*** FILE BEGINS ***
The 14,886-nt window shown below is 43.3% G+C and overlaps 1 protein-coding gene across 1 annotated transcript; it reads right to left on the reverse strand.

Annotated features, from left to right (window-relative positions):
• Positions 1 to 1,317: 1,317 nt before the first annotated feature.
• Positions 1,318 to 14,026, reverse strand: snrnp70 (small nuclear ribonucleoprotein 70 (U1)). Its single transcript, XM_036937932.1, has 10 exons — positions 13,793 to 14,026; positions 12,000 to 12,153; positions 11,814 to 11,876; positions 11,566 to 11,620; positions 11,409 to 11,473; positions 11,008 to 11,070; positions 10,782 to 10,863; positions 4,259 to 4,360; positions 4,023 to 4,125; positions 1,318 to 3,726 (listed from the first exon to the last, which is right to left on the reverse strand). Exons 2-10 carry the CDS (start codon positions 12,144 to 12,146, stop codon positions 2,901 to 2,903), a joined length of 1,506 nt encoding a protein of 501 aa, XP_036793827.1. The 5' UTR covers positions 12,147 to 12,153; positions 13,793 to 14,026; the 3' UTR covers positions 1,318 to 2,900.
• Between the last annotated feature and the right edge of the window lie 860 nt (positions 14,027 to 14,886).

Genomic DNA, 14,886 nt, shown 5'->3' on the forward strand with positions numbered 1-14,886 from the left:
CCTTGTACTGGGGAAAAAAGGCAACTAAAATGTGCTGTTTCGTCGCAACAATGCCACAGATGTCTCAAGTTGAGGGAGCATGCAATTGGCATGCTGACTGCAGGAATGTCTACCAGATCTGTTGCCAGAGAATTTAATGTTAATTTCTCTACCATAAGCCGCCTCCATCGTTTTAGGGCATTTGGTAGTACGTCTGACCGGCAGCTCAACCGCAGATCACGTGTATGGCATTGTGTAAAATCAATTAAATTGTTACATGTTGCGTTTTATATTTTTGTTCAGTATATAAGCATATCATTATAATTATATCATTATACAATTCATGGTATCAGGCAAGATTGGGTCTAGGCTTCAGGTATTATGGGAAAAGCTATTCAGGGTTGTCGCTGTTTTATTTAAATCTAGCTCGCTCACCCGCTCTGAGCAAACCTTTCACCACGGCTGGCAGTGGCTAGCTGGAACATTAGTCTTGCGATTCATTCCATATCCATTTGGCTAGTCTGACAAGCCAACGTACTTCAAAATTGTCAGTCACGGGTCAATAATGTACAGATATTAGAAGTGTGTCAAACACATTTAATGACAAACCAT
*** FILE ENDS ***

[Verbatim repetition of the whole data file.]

The 14,886-nt window shown below is 43.3% G+C and overlaps 1 protein-coding gene across 1 annotated transcript; it reads right to left on the reverse strand.

Annotated features, from left to right (window-relative positions):
• Positions 1 to 1,317: 1,317 nt before the first annotated feature.
• Positions 1,318 to 14,026, reverse strand: snrnp70 (small nuclear ribonucleoprotein 70 (U1)). Its single transcript, XM_036937932.1, has 10 exons — positions 13,793 to 14,026; positions 12,000 to 12,153; positions 11,814 to 11,876; positions 11,566 to 11,620; positions 11,409 to 11,473; positions 11,008 to 11,070; positions 10,782 to 10,863; positions 4,259 to 4,360; positions 4,023 to 4,125; positions 1,318 to 3,726 (listed from the first exon to the last, which is right to left on the reverse strand). Exons 2-10 carry the CDS (start codon positions 12,144 to 12,146, stop codon positions 2,901 to 2,903), a joined length of 1,506 nt encoding a protein of 501 aa, XP_036793827.1. The 5' UTR covers positions 12,147 to 12,153; positions 13,793 to 14,026; the 3' UTR covers positions 1,318 to 2,900.
• Between the last annotated feature and the right edge of the window lie 860 nt (positions 14,027 to 14,886).

Genomic DNA, 14,886 nt, shown 5'->3' on the forward strand with positions numbered 1-14,886 from the left:
CCTTGTACTGGGGAAAAAAGGCAACTAAAATGTGCTGTTTCGTCGCAACAATGCCACAGATGTCTCAAGTTGAGGGAGCATGCAATTGGCATGCTGACTGCAGGAATGTCTACCAGATCTGTTGCCAGAGAATTTAATGTTAATTTCTCTACCATAAGCCGCCTCCATCGTTTTAGGGCATTTGGTAGTACGTCTGACCGGCAGCTCAACCGCAGATCACGTGTATGGCATTGTGTAAAATCAATTAAATTGTTACATGTTGCGTTTTATATTTTTGTTCAGTATATAAGCATATCATTATAATTATATCATTATACAATTCATGGTATCAGGCAAGATTGGGTCTAGGCTTCAGGTATTATGGGAAAAGCTATTCAGGGTTGTCGCTGTTTTATTTAAATCTAGCTCGCTCACCCGCTCTGAGCAAACCTTTCACCACGGCTGGCAGTGGCTAGCTGGAACATTAGTCTTGCGATTCATTCCATATCCATTTGGCTAGTCTGACAAGCCAACGTACTTCAAAATTGTCAGTCACGGGTCAATAATGTACAGATATTAGAAGTGTGTCAAACACATTTAATGACAAACCAT